New Zealand coach Mike Hesson believes his side are now facing a far more “scary” England team compared to the one the Black Caps thrashed at the World Cup.
In February, New Zealand hammered England by eight wickets in Wellington en-route to a World Cup final which they lost to co-hosts Australia.
The Black Caps skittled out England for just 123 on that occasion, with Tim Southee taking a New Zealand one-day
international record seven for 33. New Zealand then chased down their meagre target in a mere 12.2 overs, with skipper Brendon McCullum blasting 77 in 25 balls.
But Hesson’s men haven’t had things all their own way during their ongoing five-match one-day international series in England. The first ODI at Edgbaston saw England make 408 for nine in a 210-run win – both national records.
New Zealand levelled the series with a 13-run Duckworth/Lewis success at The Oval but only after England, initially chasing 399 for victory, had been 345 for seven and needing 54 more runs from 37 balls when rain stopped play.
The Black Caps, however, went 2-1 up at Southampton on Sunday after restricting England to 302 all out. But they still needed a New Zealand record third-wicket stand of 206 between Kane Williamson (118) and Ross Taylor (110) to take them close to completing a three-wicket win which was only sealed with an over to spare.
England’s team at the Rose Bowl contained just four survivors from their Wellington humiliation in skipper Eoin Morgan, batsman Joe Root, wicket-keeper Jos Buttler and fast bowler Steven Finn.
Improving England’s standing in 50-over cricket is a key aim for new director of cricket Andrew Strauss and now the likes of opener Alex Hales, all-rounder Ben Stokes, leg-spinner Adil Rashid and left-arm paceman David Willey are being given a chance to show what they can do at international level.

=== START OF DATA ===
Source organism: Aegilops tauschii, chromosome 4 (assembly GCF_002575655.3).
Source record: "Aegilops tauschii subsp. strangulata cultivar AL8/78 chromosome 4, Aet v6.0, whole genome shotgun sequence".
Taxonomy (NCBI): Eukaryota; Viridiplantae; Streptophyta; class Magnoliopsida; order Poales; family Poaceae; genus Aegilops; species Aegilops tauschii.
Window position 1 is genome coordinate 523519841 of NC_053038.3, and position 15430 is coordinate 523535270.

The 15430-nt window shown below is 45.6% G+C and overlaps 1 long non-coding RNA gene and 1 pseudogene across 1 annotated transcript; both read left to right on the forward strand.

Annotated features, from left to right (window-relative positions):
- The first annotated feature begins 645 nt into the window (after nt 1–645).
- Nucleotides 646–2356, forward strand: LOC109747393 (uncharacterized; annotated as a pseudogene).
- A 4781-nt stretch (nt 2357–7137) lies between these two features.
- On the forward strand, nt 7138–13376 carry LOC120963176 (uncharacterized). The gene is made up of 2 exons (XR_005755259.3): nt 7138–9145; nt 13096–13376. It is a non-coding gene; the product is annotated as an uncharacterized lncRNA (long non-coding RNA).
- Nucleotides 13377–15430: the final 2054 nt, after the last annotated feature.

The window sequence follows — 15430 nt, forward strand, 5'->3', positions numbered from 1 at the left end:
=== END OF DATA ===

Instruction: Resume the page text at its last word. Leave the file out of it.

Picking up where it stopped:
Hesson, asked if England’s performances in the series so far had been a surprise, given how poor they had been at a World Cup where they crashed out in the first round and didn’t beat a Test nation, told reporters in Southampton on Monday:
“They are a completely different team, a different team in so many ways.
“If this side was at the World Cup, I think they would certainly scare a few teams in terms of the way they play,” he added.
“They haven’t quite nailed it yet, but you are never going to straight away. But on their day, crikey, they are dangerous,” insisted Hesson ahead of the fourth ODI at Nottingham’s Trent Bridge ground on Wednesday.
England have cited New Zealand as an example to follow in 50-over cricket but Hesson said: “No-one owns a particular style.
“I think England are playing a brand of cricket that puts you under the pump unless you are really on-song.”
New Zealand too have a slightly different look to the team that played at the World Cup, with Ben Wheeler given a debut at the Rose Bowl on Sunday after fellow left-arm seamer Trent Boult was ruled out of the rest of the tour with a back injury.
Wheeler, 23, responded with an impressive three for 63, while novice left-arm spinner Mitchell Santner took one for 30 in five overs, and Hesson said: “Ben, you couldn’t expect much more from a debutant, taking three of the top seven wickets and being there at the end with the bat.
“The beauty of the squad is that we trust everyone to take on key roles.
“We certainly gave them (Wheeler and Santner) key roles, we didn’t hide them, and they stood up.”